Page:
Peace Talk - Tamils should not forget the lesson from history

Topic started by ET (@ on Thu Jun 20 00:42:38 .
All times in EST +10:30 for IST.

It might be informative at this stage to recapitulate the history of the National conflict between the Thamils and the Sinhalese.
Sri Lanka, then Ceylon, would not have gained independence from Britain without the support and consent of the Thamil people.

In fact it was the Thamil leaders like Sir Ponnambalam Ramanathan (1851-1930) and Sir Ponnambalam Arunachalam (1853-1924) who fearlessly spearheaded the struggle for constitutional reforms that led to independence from colonial yoke

D.S.Senanayake, the first Prime Minister of independent Ceylon, gave the following solemn promise to the Thamil and other minority communities

"no harm need you (non-Sinhalese) fear at our hands (Sinhalese) in a free Lanka."

He was speaking in the State Council in October 1945 when all the Thamil members had unanimously voted for the acceptance of the Soulbury constitution in a White Paper.

"Do you want to be governed from London or do you want, as Ceylon, to help govern Ceylon? On behalf of the (Ceylon National) Congress (founded by Sir Ponnambalam Arunachalam in 1919) and on my behalf, I give the minority communities the sincere assurance that no harm need you fear at our hands in a free Lanka."

But in 1948, the very year of Independence, D.S.Senanayake blatantly went back on the promise and bared his true colours as a champion of Sinhala chauvinism by depriving one million Thamils of their citizenship.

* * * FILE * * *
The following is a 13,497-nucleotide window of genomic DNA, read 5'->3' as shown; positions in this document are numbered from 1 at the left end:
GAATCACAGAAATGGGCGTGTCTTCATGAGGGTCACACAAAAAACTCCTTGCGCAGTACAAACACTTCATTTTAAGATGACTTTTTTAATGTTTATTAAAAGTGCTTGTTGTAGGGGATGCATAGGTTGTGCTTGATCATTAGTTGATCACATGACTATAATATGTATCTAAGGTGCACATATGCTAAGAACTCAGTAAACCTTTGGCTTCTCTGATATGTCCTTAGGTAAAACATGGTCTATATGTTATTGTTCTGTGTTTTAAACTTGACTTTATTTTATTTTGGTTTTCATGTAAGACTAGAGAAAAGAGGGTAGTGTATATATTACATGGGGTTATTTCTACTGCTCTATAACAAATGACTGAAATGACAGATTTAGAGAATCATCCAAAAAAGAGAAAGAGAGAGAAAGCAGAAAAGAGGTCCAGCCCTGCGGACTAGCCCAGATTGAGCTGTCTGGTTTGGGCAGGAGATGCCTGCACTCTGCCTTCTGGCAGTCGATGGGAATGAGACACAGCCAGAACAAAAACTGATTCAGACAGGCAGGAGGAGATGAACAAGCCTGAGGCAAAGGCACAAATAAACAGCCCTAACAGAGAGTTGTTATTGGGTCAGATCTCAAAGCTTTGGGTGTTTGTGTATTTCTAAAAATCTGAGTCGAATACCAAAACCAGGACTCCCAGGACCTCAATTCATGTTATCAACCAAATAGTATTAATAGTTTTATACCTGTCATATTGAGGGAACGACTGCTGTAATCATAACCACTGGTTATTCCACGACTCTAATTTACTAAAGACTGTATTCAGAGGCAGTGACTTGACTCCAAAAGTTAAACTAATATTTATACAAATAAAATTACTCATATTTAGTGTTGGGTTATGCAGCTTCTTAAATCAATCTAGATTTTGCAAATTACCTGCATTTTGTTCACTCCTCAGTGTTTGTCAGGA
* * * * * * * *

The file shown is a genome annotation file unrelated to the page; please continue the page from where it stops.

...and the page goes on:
The Citizenship Act No.18 was unique in that it denied citizenship to a person born in the country before or after 1948 unless, at least, his father was born in or was a citizen of Sri Lanka.

The following year, the same Thamils were deprived of their franchise rights which induced the Thamils representation in Parliament to fall from 33% in 1948 to a mere 20% in 1952.

The Citizenship Act #18 of 1948 opened the floodgates to further legislative and administrative acts, which robbed Thamils of their language, educational, and employment rights.

However, the Ponnambalam brothers in their evening of life realised that the Sinhalese politicians have made use of them and TAKEN THEM FOR A RIDE to advance the interests of the majority community at the expense of the Thamil people.

Sir Ponnambalam Ramanathan foresaw that the democratic principle of one-person one vote in a heterogeneous society would ultimately lead to tyranny by the majority.

In a speech to the Legislative Council during the debate on the Donoughmore Reforms,
Sir. Ramanathan appears the precursor of the Thamils demand for a sovereign state of Thamil Eelam.

"Why did the (Donoughmore) Commissioners not study Ireland, which is next door to them? They (Irish) said that we are one lot and you are another. We cannot work together. We must have separate governments. Then I ask what happened in the Dominion of Canada? The officials concerned said, it is an impossible situation.... Let us give these French descendants one form of government and let us give the other people another form of government - forms of government suitable to the interests of each of these great big communities. Why did the Commissioners think of that?"

It was Sir Arunachalam Ponnambalam who first (1923) exhorted the Thamils that -

"they should work towards promoting the union and solidarity of what we have been proud to call THAMIL EELAM. We desire to preserve our individuality as a people, to make ourselves worthy of inheritance. We are not enamoured about the cosmopolitanism which would make us neither fish, fowl nor red-herring."


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